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Thursday, April 13, 2017 12:09 am

Democrats push for minimum wage increase

Valerie Thomas, a home healthcare worker, speaks during a press conference, on the left is Rep. Litesa Wallace-D, Rockford and to the right rep. Will Guzzardi-D, Chicago. (the two people next to her)
PHOTO COURTESY SEIU HEALTHCARE

 

Two bills were introduced to increase Illinois’ minimum wage to $15 per hour. Rep. Mary Flowers-D, Chicago, sponsor of an immediate $15 per hour minimum wage increase, said people should have a livable wage.

“When I looked at all the people that were against this bill I was really appalled, because none of them could live off the wages that we are requiring these people to live off of,” Flowers said.

Based on the projected cost of living, a livable wage for a single person in Illinois is $15.63 per hour, which is expected to increase to $17.60 by 2022.

Rep. Will Guzzardi, D-Chicago, introduced a separate bill to increase the minimum wage gradually to $15 per hour by 2022, which would make it $9 per hour next year. The bill was approved in committee.

“I am hopeful that we are going to be able to call it up for a vote (in the House) at the end of April and get it passed,” he said.

The minimum wage in Illinois is $8.25 per hour, a dollar higher than the federal level at $7.25 per hour.

Of the 3.2 million hourly workers in Illinois, 101,000 of them, or 3.2 percent, are at or below the prevailing federal minimum wage.

Mark Seldis, a minimum-wage worker from Chicago, told a House committee low wages rendered him homeless.

“I have known a few workers who chose homelessness for a time so they could save some money, unrealistically thinking they will easily be able to come up with the savings they made,” he said.

Valarie Thomas, a health care worker from Belleville, also testified in the hearings, stating she struggles to make ends meet with a $10.25 per hour wage.

“If the opponents of a $15 per hour minimum wage want to come with me to walk a day in my shoes, they are more than welcome,” she said.

Thomas, who has worked for Community Care for five years, has received an annual 5-cent increase. She added workers are not asking for an increase out of greed.

“Employers who exploit low-wage workers are not going to raise wages out of the goodness of their hearts,” she said. “We just want to get by…and make sure the people we love are cared for.”

Doug Knight, owner of Knight's Action amusement park, testifies against a minimum wage increase during a committee hearing.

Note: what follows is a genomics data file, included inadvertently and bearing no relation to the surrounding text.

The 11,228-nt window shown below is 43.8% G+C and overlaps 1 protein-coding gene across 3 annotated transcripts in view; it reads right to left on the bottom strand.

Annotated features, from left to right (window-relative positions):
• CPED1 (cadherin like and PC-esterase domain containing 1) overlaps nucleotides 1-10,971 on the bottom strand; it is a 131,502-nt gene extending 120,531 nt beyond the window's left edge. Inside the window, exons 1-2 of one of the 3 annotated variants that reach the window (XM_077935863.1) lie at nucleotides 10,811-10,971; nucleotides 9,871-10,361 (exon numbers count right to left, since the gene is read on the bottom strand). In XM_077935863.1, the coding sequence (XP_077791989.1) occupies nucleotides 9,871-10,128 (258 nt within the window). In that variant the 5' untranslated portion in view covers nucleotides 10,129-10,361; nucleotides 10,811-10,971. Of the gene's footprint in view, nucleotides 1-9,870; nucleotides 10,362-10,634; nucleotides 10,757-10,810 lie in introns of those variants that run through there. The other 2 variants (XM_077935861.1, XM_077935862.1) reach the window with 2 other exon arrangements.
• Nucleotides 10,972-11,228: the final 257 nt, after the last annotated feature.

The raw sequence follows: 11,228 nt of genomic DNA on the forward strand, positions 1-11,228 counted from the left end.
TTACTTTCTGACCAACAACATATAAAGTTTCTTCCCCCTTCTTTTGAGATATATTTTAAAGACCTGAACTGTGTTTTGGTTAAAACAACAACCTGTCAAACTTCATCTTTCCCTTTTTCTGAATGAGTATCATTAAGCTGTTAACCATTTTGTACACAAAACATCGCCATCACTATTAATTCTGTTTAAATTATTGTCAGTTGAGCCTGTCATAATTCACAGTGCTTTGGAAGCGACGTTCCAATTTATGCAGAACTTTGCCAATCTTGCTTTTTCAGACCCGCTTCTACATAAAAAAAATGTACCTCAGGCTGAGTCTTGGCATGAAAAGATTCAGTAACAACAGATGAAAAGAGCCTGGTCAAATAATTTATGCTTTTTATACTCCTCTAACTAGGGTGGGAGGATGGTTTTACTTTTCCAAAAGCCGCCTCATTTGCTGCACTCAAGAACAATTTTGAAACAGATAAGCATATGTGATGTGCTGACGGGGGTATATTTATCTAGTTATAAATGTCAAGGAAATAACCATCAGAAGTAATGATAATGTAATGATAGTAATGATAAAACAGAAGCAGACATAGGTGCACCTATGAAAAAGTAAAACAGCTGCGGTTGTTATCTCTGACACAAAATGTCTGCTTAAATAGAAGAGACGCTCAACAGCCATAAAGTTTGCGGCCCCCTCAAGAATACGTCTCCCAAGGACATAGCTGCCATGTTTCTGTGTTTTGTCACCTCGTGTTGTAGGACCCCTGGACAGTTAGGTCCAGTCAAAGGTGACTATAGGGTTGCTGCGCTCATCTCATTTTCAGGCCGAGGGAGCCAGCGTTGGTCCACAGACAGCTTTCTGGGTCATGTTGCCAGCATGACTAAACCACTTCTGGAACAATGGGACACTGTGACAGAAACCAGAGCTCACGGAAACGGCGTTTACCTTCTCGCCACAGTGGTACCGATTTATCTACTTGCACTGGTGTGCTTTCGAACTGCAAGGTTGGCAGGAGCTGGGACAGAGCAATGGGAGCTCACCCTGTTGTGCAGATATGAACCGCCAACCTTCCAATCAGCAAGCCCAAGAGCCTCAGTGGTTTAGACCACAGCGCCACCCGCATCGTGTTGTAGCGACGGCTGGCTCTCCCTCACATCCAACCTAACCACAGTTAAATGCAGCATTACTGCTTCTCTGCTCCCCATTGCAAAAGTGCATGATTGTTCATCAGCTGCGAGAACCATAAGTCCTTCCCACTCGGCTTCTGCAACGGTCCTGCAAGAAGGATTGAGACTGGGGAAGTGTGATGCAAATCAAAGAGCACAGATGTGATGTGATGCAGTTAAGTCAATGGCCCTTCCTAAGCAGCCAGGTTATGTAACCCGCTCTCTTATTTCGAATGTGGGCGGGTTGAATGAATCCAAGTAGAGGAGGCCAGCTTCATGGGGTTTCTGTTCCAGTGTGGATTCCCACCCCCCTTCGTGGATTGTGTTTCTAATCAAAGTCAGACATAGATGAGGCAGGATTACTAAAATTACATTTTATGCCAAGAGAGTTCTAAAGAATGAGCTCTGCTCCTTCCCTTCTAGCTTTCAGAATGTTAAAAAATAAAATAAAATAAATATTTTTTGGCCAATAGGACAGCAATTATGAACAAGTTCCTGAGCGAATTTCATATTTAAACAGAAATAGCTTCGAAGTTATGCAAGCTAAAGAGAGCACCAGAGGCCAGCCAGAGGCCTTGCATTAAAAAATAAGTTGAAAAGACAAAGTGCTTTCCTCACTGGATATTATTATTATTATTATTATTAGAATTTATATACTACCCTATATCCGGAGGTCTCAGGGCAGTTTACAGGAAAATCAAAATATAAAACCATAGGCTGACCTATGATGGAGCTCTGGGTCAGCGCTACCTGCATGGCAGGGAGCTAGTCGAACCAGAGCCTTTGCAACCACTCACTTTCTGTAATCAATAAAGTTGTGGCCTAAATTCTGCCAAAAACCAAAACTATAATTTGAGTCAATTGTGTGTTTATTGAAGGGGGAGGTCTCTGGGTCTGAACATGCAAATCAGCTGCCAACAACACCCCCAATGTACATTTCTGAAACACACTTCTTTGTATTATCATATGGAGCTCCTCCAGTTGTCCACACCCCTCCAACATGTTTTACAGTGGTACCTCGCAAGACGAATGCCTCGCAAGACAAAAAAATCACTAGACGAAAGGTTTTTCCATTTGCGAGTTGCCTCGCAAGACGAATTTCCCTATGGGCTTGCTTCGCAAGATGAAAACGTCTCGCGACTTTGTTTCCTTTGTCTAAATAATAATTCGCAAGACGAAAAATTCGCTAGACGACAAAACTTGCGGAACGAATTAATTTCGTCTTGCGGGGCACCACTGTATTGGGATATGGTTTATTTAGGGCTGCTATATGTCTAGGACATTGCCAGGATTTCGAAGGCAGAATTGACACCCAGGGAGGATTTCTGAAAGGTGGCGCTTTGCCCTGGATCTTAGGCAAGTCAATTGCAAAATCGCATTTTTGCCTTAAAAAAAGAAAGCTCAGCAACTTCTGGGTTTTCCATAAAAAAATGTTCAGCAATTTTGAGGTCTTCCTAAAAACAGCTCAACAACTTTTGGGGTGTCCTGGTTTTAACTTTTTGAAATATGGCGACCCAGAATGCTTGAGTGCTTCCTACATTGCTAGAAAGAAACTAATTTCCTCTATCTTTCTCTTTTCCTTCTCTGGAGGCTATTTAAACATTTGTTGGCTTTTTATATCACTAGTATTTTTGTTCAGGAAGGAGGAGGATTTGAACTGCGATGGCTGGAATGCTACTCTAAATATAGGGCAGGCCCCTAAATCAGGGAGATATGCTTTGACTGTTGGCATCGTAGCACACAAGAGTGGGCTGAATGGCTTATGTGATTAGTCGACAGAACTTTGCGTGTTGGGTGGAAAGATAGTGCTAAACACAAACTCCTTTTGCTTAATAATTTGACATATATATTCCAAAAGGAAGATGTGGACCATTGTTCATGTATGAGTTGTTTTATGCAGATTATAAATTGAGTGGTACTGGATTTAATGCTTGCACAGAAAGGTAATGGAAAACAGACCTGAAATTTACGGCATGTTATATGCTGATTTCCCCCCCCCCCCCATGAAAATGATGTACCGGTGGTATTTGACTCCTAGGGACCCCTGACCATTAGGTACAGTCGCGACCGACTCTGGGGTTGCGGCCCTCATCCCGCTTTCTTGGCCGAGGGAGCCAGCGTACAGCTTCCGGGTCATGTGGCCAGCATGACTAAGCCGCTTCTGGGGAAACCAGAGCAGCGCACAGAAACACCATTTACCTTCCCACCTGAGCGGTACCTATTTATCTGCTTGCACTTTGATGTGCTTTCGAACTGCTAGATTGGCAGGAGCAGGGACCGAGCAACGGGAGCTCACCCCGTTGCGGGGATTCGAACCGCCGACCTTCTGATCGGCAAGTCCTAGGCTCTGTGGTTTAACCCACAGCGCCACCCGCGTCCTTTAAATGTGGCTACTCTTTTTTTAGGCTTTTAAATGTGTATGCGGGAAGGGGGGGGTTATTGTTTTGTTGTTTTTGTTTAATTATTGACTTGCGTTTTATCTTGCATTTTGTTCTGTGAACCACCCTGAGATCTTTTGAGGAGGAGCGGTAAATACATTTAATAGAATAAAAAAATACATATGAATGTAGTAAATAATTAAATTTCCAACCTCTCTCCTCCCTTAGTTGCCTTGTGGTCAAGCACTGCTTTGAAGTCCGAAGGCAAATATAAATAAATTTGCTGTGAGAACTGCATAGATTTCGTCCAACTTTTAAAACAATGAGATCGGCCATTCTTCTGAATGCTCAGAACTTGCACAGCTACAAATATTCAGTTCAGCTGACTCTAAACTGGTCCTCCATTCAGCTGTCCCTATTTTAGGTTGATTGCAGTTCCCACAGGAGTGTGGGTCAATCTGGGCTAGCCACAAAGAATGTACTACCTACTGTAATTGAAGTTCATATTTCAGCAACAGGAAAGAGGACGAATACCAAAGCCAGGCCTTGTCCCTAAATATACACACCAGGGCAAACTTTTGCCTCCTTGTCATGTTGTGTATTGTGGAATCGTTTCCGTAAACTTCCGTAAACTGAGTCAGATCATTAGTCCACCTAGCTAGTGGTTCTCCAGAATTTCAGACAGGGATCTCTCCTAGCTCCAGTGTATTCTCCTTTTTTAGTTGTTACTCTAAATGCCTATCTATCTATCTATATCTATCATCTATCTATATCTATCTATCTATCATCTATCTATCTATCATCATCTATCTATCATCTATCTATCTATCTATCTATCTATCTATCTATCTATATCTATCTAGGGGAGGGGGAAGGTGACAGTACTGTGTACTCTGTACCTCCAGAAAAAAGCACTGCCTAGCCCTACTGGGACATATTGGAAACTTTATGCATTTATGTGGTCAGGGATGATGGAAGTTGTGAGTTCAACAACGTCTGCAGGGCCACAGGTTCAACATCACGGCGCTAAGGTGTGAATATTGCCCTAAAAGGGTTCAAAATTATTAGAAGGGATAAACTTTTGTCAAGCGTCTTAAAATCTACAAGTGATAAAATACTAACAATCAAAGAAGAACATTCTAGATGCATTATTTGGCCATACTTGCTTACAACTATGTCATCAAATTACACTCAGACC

PHOTO BY LEE MILNER

 

Rep. Litesa Wallace, D-Rockford, said the state has to “pick up where employers leave off” through government programs and subsidies.

“I am really tired of working poor people being the bogeyman in the way that we talk about this,” Wallace said.  “Let’s change the narrative, because you’re receiving welfare too.”

Rep. Reginald Phillips, R-Charleston, who is a small employer, said businesses work themselves out and government involvement only negatively affects them.

”I have probably 400 CNAs [certified nursing assistants] working for me,” he said. “We can’t get CNAs for less than $11.50 an hour in the downstate part of Illinois. It’s a supply and demand thing.”

Mark Grant, Illinois director of the National Federation of Independent Business, said members oppose any minimum wage increase and government involvement on the issue.

Grant said raising the minimum wage would force businesses to raise all other wages as well.

“Proponents would say, ‘That’s a very good thing.’ It’s only a good thing if the business that is paying the wages can afford it,” he said.

Grant said many small businesses in the state cannot afford to pay higher wages because their profit margin and sales are not high enough.

Doug Knight, owner of Knight’s Action Park in Springfield, believes people who “claim to be stuck at minimum wage” are not being fully honest.

“In my world, if you’re not happy with where you’re working…if you don’t like how much you make…you are going to go out and look for another job,” he said.

Knight said he believes legislators should replace subsidies with “coaching” for poor workers.

“Rather than just handing out money, we should be talking to people about how to make their lives better and give them a little motivation,” he said.

Contact Debby Hernandez at editintern@illinoistimes.com.


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